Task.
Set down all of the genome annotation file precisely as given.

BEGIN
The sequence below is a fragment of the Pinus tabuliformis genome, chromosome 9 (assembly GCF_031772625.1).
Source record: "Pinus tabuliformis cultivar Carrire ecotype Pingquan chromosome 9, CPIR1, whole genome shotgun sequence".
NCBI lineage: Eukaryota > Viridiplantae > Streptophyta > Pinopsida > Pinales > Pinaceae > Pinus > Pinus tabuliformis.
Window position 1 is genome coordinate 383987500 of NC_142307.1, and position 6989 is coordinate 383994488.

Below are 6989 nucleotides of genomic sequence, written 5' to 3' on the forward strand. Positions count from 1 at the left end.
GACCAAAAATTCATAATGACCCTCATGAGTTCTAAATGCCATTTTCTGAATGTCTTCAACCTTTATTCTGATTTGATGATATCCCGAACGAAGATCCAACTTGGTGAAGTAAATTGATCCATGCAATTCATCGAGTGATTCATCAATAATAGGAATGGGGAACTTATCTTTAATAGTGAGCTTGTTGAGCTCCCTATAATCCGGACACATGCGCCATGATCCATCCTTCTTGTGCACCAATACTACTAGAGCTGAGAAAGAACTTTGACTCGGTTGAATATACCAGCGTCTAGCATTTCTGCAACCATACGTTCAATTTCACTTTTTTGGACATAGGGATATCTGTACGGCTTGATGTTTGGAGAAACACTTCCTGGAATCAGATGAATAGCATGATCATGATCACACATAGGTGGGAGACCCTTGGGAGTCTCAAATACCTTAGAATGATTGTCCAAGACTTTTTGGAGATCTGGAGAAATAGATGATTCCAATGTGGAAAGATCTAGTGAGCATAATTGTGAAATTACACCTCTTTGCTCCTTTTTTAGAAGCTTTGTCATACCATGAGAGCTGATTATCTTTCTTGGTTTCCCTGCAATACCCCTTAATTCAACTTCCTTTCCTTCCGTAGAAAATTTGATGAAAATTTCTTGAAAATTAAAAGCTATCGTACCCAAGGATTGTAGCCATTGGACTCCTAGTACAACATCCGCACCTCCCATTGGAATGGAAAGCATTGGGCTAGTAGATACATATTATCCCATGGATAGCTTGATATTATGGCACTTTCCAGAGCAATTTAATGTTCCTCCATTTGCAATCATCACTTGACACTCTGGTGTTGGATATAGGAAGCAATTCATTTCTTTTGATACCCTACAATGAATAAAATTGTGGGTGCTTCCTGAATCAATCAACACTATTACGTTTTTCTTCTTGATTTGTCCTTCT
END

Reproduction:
The sequence below is a fragment of the Pinus tabuliformis genome, chromosome 9 (assembly GCF_031772625.1).
Source record: "Pinus tabuliformis cultivar Carrire ecotype Pingquan chromosome 9, CPIR1, whole genome shotgun sequence".
NCBI lineage: Eukaryota > Viridiplantae > Streptophyta > Pinopsida > Pinales > Pinaceae > Pinus > Pinus tabuliformis.
Window position 1 is genome coordinate 383987500 of NC_142307.1, and position 6989 is coordinate 383994488.

Below are 6989 nucleotides of genomic sequence, written 5' to 3' on the forward strand. Positions count from 1 at the left end.
GACCAAAAATTCATAATGACCCTCATGAGTTCTAAATGCCATTTTCTGAATGTCTTCAACCTTTATTCTGATTTGATGATATCCCGAACGAAGATCCAACTTGGTGAAGTAAATTGATCCATGCAATTCATCGAGTGATTCATCAATAATAGGAATGGGGAACTTATCTTTAATAGTGAGCTTGTTGAGCTCCCTATAATCCGGACACATGCGCCATGATCCATCCTTCTTGTGCACCAATACTACTAGAGCTGAGAAAGAACTTTGACTCGGTTGAATATACCAGCGTCTAGCATTTCTGCAACCATACGTTCAATTTCACTTTTTTGGACATAGGGATATCTGTACGGCTTGATGTTTGGAGAAACACTTCCTGGAATCAGATGAATAGCATGATCATGATCACACATAGGTGGGAGACCCTTGGGAGTCTCAAATACCTTAGAATGATTGTCCAAGACTTTTTGGAGATCTGGAGAAATAGATGATTCCAATGTGGAAAGATCTAGTGAGCATAATTGTGAAATTACACCTCTTTGCTCCTTTTTTAGAAGCTTTGTCATACCATGAGAGCTGATTATCTTTCTTGGTTTCCCTGCAATACCCCTTAATTCAACTTCCTTTCCTTCCGTAGAAAATTTGATGAAAATTTCTTGAAAATTAAAAGCTATCGTACCCAAGGATTGTAGCCATTGGACTCCTAGTACAACATCCGCACCTCCCATTGGAATGGAAAGCATTGGGCTAGTAGATACATATTATCCCATGGATAGCTTGATATTATGGCACTTTCCAGAGCAATTTAATGTTCCTCCATTTGCAATCATCACTTGACACTCTGGTGTTGGATATAGGAAGCAATTCATTTCTTTTGATACCCTACAATGAATAAAATTGTGGGTGCTTCCTGAATCAATCAACACTATTACGTTTTTCTTCTTGATTTGTCCTTCT